Tumblr's CEO David Karp promised last week that a newly refreshed iOS app was en route, and it's just gone live. The 3.0.0 app has had a very significant overhaul, with integration of clever gestures and tap access designed to make it even easier to blog from a mobile device like the iPhone or iPad, and there's support for higher-resolution images (is this the retina display effect?) and Spotify. Perhaps most significantly there's now support for offline blog creation, letting bloggers put together the elements for a new Tumblog post while not sipping wireless data, and then pushing it live when they're on a network again. Tags have also seen a big change, with the ability to search via tags on mobile leading to "massively increased" levels of blog discovery, according to The Next Web. Tumblr has seen massive growth over the last year, with great spurts recently since its implementation of Facebook's Social Graph in April--a 2.5 times growth in the month immediately after. It's in a battle for the future of publication with Wordpress and its ilk, and perhaps also with Facebook which is still strengthening its mobile strategy.

Planetary Resources Considers Kickstarter Funding Their Asteroid Mining Mission
Asteroid mining company Planetary Resources is considering mobilizing the enthusiasm, ideas, and wallets of space geeks everywhere with a Kickstarter campaign to help fund their solar system-wide mining mission. On a blog post, Planetary Resources chief and X-Prize founder Peter Diamandis said they'd been overwhelmed by the rush of responses to their asteroid mining announcement in April. "With continuing NASA budget cuts, it seems like the development of the space frontier is more and more in the hands of everyday citizens," Diamandis wrote, proposing rewards for future Kickstarter pledgees. Currently in the lead is a $100 for a chance to direct the asteroid seeking Arkyd-100 Space Telescope that the company plans to build, to take a picture anywhere on earth. Also on the list: A half day at the satellite controls, an invitation to the Planetary Resources Launch Party, and a scale model of the Arkyd-100 for your desk. Contributions from those with tighter budgets are also welcome: "If you have an idea for something that you would like to get from this mission, just leave a comment in the box below," Diamandis wrote.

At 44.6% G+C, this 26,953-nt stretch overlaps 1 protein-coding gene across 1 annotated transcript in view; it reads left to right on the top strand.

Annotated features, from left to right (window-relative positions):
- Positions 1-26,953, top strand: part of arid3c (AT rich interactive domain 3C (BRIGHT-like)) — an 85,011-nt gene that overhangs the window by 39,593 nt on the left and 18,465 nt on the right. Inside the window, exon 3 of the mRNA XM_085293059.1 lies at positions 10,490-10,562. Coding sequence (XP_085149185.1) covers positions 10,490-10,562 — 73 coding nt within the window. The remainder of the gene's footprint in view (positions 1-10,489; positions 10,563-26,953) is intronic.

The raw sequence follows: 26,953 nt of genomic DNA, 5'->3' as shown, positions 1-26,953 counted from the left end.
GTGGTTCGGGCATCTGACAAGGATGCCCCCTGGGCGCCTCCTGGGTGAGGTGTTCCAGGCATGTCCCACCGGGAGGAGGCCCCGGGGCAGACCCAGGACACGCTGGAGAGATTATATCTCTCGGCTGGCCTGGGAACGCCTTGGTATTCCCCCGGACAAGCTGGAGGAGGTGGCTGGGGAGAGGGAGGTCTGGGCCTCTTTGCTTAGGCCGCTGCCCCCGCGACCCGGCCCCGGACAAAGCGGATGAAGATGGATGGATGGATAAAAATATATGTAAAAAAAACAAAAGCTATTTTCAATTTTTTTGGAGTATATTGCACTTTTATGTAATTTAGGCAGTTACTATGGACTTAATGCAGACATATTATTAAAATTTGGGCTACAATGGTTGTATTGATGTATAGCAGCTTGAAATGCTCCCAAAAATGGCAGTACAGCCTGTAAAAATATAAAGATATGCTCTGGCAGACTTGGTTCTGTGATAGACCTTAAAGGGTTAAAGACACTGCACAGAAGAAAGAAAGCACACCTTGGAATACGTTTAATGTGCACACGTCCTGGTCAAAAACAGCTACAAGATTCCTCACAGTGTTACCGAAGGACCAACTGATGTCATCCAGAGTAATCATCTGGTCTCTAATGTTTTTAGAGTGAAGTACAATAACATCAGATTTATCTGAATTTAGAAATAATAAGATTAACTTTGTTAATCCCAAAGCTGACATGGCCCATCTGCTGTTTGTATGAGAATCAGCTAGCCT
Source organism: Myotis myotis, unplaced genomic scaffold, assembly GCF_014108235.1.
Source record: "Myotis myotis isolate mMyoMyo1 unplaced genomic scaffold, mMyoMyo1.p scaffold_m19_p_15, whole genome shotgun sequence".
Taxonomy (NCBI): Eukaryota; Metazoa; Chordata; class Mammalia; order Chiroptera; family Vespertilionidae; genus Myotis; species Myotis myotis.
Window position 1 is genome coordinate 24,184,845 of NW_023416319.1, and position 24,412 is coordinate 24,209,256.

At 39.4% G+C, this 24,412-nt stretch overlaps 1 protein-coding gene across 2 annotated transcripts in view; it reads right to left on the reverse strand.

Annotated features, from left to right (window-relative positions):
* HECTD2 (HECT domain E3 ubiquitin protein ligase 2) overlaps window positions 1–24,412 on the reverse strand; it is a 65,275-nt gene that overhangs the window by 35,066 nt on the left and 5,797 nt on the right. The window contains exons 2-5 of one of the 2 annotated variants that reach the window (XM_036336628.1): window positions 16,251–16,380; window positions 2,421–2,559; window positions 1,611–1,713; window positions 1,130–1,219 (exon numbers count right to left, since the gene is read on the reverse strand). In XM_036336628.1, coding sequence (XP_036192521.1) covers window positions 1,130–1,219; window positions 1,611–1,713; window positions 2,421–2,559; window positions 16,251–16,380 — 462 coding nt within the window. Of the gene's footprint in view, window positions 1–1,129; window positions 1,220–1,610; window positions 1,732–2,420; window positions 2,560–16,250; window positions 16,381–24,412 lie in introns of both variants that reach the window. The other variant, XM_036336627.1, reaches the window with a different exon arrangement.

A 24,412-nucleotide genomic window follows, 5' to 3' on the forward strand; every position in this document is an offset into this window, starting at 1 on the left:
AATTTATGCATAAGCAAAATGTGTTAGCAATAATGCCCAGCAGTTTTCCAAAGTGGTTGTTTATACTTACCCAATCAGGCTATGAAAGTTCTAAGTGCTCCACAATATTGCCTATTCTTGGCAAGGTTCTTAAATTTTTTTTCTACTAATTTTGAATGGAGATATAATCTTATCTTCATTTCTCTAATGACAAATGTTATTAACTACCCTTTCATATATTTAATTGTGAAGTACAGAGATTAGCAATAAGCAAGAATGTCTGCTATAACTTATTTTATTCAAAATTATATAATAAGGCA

Motorola And Microsoft Tangle Over Smartphone Patent Violation
Microsoft is reported by Reuters to have dismissed a settlement offer from Motorola over a dispute that may yet see importation bans on some Android devices and Microsoft's best-selling Xbox game console. Motorola is pursuing the case because it says Microsoft owes it royalties relating to patent infringements in both video and wireless tech used in the Xbox and Windows itself. MS has been pursuing manufacturers of Android devices because it says Android directly infringes patents relating to syncing the devices, which is right at the core of the mobile OS. MS has unusually not taken Google itself--which designs Android--to task, instead seeking lucrative licensing offers from Google's manufacturer partners. Motorola, as one of this list, has so far refused to pay out. But Motorola Mobility has been bought by Google, which brings the fight to its peak. And this week MS revealed its own efforts to rival Android in both the tablet and smartphone space.